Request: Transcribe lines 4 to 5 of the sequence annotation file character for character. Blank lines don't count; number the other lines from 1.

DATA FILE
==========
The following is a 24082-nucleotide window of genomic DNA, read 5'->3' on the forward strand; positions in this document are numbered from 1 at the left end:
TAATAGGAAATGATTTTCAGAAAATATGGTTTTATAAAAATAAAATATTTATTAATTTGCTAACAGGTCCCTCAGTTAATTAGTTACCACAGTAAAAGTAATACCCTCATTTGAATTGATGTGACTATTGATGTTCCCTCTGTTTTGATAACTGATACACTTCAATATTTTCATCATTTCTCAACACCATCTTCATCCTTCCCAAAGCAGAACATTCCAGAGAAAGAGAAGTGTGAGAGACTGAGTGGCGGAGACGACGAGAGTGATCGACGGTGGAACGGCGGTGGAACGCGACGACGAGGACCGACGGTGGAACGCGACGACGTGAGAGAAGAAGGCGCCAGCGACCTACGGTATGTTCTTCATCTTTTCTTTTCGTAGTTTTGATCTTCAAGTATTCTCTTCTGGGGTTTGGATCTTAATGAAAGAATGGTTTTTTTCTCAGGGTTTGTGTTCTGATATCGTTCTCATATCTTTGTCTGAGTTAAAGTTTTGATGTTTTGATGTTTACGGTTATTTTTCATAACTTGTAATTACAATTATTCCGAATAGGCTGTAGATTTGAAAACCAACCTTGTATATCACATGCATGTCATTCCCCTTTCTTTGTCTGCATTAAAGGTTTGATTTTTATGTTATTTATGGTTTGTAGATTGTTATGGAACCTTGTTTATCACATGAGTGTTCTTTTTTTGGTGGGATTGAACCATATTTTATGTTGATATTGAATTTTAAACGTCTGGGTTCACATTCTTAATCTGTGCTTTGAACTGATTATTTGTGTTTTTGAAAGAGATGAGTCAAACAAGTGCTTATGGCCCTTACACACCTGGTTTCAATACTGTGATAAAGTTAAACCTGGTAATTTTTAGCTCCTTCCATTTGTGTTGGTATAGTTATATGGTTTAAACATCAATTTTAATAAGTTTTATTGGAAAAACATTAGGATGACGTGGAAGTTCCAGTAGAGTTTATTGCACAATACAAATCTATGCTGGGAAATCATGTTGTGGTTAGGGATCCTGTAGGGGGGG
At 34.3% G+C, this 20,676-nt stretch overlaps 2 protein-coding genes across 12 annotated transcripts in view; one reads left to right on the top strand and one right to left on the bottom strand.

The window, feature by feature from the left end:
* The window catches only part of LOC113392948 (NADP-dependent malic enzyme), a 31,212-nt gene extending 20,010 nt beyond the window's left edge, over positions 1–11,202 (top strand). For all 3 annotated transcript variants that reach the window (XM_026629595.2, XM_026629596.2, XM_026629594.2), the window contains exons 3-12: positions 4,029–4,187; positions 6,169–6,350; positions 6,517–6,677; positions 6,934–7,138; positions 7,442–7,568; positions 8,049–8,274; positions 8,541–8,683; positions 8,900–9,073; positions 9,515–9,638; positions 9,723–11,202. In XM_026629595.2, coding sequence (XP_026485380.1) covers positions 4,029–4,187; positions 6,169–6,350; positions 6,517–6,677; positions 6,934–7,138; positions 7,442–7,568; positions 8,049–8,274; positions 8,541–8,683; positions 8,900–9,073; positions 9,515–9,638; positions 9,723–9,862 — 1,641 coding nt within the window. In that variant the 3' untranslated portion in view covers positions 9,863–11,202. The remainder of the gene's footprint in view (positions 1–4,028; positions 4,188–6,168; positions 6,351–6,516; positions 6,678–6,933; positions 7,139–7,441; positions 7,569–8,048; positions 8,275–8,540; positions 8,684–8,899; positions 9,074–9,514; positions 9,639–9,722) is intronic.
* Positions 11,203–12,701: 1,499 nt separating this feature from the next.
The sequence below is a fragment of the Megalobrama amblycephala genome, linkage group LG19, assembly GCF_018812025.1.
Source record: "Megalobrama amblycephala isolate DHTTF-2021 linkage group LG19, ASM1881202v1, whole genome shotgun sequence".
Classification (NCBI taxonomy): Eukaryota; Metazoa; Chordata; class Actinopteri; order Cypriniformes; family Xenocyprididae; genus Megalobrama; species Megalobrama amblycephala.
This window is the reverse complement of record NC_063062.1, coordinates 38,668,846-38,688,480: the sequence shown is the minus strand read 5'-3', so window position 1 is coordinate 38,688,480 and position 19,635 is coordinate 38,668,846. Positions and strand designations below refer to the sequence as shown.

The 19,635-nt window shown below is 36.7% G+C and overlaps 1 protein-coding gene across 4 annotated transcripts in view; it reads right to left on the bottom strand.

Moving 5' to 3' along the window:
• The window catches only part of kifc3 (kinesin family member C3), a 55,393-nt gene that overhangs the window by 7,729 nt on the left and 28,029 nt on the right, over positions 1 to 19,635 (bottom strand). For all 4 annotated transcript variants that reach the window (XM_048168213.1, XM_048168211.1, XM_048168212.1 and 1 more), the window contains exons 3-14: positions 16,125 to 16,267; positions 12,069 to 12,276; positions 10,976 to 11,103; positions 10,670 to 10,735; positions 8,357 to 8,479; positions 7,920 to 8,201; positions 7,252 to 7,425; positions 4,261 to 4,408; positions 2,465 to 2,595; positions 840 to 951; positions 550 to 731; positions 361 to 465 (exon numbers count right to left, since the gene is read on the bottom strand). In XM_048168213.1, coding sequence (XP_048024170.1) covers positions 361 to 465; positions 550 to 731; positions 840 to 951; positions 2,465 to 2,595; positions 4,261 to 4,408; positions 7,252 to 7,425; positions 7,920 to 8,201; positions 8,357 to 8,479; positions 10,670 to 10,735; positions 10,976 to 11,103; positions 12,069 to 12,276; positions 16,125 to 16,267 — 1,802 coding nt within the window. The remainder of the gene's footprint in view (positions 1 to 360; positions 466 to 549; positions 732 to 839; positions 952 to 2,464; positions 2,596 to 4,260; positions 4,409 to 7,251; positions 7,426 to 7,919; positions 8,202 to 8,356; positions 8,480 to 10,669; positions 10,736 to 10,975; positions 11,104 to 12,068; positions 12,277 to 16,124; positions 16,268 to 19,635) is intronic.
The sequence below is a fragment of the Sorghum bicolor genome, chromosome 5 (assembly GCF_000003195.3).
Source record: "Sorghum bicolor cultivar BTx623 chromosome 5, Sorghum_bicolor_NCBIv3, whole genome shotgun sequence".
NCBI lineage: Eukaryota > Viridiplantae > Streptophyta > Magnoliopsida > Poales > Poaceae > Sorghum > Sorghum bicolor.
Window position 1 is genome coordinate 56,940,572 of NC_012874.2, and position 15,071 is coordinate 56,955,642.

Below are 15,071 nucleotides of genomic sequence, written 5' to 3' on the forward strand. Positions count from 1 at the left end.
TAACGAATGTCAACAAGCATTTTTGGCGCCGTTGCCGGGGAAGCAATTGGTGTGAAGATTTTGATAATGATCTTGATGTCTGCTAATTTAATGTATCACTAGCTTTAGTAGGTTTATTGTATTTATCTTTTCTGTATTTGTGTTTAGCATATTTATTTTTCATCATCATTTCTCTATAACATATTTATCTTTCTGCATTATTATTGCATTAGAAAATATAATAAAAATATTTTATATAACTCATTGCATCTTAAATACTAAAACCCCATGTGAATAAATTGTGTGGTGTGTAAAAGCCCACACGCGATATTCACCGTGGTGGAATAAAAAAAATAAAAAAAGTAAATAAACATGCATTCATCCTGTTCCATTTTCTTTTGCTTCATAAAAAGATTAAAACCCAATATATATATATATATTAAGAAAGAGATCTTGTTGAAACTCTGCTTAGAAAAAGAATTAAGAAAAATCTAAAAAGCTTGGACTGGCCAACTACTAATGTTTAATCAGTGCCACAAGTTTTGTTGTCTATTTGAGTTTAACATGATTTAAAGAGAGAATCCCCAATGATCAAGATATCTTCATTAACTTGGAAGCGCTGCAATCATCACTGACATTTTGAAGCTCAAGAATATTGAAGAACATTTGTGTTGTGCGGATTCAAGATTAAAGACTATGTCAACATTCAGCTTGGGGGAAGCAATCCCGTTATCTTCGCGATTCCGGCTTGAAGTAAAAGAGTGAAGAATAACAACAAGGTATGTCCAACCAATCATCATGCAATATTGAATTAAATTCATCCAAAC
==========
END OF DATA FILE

The window, feature by feature from the left end:
* The window catches only part of LOC113392948 (NADP-dependent malic enzyme), a 31,212-nt gene extending 20,010 nt beyond the window's left edge, over positions 1–11,202 (top strand). For all 3 annotated transcript variants that reach the window (XM_026629595.2, XM_026629596.2, XM_026629594.2), the window contains exons 3-12: positions 4,029–4,187; positions 6,169–6,350; positions 6,517–6,677; positions 6,934–7,138; positions 7,442–7,568; positions 8,049–8,274; positions 8,541–8,683; positions 8,900–9,073; positions 9,515–9,638; positions 9,723–11,202. In XM_026629595.2, coding sequence (XP_026485380.1) covers positions 4,029–4,187; positions 6,169–6,350; positions 6,517–6,677; positions 6,934–7,138; positions 7,442–7,568; positions 8,049–8,274; positions 8,541–8,683; positions 8,900–9,073; positions 9,515–9,638; positions 9,723–9,862 — 1,641 coding nt within the window. In that variant the 3' untranslated portion in view covers positions 9,863–11,202. The remainder of the gene's footprint in view (positions 1–4,028; positions 4,188–6,168; positions 6,351–6,516; positions 6,678–6,933; positions 7,139–7,441; positions 7,569–8,048; positions 8,275–8,540; positions 8,684–8,899; positions 9,074–9,514; positions 9,639–9,722) is intronic.